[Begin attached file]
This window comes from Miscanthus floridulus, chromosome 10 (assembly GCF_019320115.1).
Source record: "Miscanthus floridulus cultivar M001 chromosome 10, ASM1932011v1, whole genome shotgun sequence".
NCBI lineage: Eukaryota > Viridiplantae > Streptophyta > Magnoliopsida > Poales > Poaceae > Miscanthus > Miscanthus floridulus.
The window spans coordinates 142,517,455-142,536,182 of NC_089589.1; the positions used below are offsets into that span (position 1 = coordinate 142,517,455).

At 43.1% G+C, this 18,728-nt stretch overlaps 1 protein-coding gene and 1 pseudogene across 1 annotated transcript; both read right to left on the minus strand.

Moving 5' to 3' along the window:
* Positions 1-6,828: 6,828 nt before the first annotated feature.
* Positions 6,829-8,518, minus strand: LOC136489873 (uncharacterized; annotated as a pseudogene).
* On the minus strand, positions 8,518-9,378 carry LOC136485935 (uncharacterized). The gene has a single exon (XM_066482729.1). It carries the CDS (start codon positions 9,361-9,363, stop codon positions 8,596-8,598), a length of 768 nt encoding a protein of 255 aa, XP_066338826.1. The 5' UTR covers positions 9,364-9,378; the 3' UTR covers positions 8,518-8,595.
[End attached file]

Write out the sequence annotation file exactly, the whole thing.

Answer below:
This window comes from Miscanthus floridulus, chromosome 10 (assembly GCF_019320115.1).
Source record: "Miscanthus floridulus cultivar M001 chromosome 10, ASM1932011v1, whole genome shotgun sequence".
NCBI lineage: Eukaryota > Viridiplantae > Streptophyta > Magnoliopsida > Poales > Poaceae > Miscanthus > Miscanthus floridulus.
The window spans coordinates 142,517,455-142,536,182 of NC_089589.1; the positions used below are offsets into that span (position 1 = coordinate 142,517,455).

At 43.1% G+C, this 18,728-nt stretch overlaps 1 protein-coding gene and 1 pseudogene across 1 annotated transcript; both read right to left on the minus strand.

Moving 5' to 3' along the window:
* Positions 1-6,828: 6,828 nt before the first annotated feature.
* Positions 6,829-8,518, minus strand: LOC136489873 (uncharacterized; annotated as a pseudogene).
* On the minus strand, positions 8,518-9,378 carry LOC136485935 (uncharacterized). The gene has a single exon (XM_066482729.1). It carries the CDS (start codon positions 9,361-9,363, stop codon positions 8,596-8,598), a length of 768 nt encoding a protein of 255 aa, XP_066338826.1. The 5' UTR covers positions 9,364-9,378; the 3' UTR covers positions 8,518-8,595.